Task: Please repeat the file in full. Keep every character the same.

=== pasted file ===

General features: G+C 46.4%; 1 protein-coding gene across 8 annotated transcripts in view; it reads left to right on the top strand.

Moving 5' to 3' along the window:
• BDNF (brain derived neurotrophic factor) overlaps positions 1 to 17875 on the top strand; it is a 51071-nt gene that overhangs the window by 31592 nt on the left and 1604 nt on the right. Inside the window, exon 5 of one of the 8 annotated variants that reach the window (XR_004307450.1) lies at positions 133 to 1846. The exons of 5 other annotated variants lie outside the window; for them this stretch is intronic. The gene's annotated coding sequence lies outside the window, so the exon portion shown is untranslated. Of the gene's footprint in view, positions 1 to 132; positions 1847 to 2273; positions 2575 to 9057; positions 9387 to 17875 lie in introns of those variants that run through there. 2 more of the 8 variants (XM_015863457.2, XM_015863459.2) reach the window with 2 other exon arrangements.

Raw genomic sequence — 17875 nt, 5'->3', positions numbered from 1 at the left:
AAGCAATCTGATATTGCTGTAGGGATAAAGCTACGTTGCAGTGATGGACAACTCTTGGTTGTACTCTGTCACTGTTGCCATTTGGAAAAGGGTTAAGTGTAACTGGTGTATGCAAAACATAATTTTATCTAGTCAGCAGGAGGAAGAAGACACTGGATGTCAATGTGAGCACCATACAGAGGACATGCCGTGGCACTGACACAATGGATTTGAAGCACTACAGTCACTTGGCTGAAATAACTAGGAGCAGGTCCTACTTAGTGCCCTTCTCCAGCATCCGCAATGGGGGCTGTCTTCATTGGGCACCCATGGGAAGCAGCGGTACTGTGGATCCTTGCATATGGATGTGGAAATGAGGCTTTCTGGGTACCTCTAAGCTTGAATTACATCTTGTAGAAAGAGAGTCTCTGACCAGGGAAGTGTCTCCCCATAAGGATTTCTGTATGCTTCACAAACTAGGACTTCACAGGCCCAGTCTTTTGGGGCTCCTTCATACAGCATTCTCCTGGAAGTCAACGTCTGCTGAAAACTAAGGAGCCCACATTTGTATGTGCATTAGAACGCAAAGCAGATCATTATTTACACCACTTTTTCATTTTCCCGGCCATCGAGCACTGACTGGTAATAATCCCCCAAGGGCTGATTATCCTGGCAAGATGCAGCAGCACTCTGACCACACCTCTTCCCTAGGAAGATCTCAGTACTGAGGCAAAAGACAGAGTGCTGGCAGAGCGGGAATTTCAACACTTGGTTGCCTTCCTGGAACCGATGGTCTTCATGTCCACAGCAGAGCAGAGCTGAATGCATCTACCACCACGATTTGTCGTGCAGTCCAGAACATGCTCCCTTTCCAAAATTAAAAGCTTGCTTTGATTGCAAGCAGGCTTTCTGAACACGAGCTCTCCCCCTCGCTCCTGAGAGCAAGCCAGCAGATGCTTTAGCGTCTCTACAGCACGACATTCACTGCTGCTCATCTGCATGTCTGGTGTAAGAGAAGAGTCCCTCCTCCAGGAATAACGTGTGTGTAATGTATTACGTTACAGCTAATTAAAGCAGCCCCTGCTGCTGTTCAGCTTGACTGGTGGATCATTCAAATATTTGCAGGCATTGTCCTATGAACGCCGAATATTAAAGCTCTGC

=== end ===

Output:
General features: G+C 46.4%; 1 protein-coding gene across 8 annotated transcripts in view; it reads left to right on the top strand.

Moving 5' to 3' along the window:
• BDNF (brain derived neurotrophic factor) overlaps positions 1 to 17875 on the top strand; it is a 51071-nt gene that overhangs the window by 31592 nt on the left and 1604 nt on the right. Inside the window, exon 5 of one of the 8 annotated variants that reach the window (XR_004307450.1) lies at positions 133 to 1846. The exons of 5 other annotated variants lie outside the window; for them this stretch is intronic. The gene's annotated coding sequence lies outside the window, so the exon portion shown is untranslated. Of the gene's footprint in view, positions 1 to 132; positions 1847 to 2273; positions 2575 to 9057; positions 9387 to 17875 lie in introns of those variants that run through there. 2 more of the 8 variants (XM_015863457.2, XM_015863459.2) reach the window with 2 other exon arrangements.

Raw genomic sequence — 17875 nt, 5'->3', positions numbered from 1 at the left:
AAGCAATCTGATATTGCTGTAGGGATAAAGCTACGTTGCAGTGATGGACAACTCTTGGTTGTACTCTGTCACTGTTGCCATTTGGAAAAGGGTTAAGTGTAACTGGTGTATGCAAAACATAATTTTATCTAGTCAGCAGGAGGAAGAAGACACTGGATGTCAATGTGAGCACCATACAGAGGACATGCCGTGGCACTGACACAATGGATTTGAAGCACTACAGTCACTTGGCTGAAATAACTAGGAGCAGGTCCTACTTAGTGCCCTTCTCCAGCATCCGCAATGGGGGCTGTCTTCATTGGGCACCCATGGGAAGCAGCGGTACTGTGGATCCTTGCATATGGATGTGGAAATGAGGCTTTCTGGGTACCTCTAAGCTTGAATTACATCTTGTAGAAAGAGAGTCTCTGACCAGGGAAGTGTCTCCCCATAAGGATTTCTGTATGCTTCACAAACTAGGACTTCACAGGCCCAGTCTTTTGGGGCTCCTTCATACAGCATTCTCCTGGAAGTCAACGTCTGCTGAAAACTAAGGAGCCCACATTTGTATGTGCATTAGAACGCAAAGCAGATCATTATTTACACCACTTTTTCATTTTCCCGGCCATCGAGCACTGACTGGTAATAATCCCCCAAGGGCTGATTATCCTGGCAAGATGCAGCAGCACTCTGACCACACCTCTTCCCTAGGAAGATCTCAGTACTGAGGCAAAAGACAGAGTGCTGGCAGAGCGGGAATTTCAACACTTGGTTGCCTTCCTGGAACCGATGGTCTTCATGTCCACAGCAGAGCAGAGCTGAATGCATCTACCACCACGATTTGTCGTGCAGTCCAGAACATGCTCCCTTTCCAAAATTAAAAGCTTGCTTTGATTGCAAGCAGGCTTTCTGAACACGAGCTCTCCCCCTCGCTCCTGAGAGCAAGCCAGCAGATGCTTTAGCGTCTCTACAGCACGACATTCACTGCTGCTCATCTGCATGTCTGGTGTAAGAGAAGAGTCCCTCCTCCAGGAATAACGTGTGTGTAATGTATTACGTTACAGCTAATTAAAGCAGCCCCTGCTGCTGTTCAGCTTGACTGGTGGATCATTCAAATATTTGCAGGCATTGTCCTATGAACGCCGAATATTAAAGCTCTGC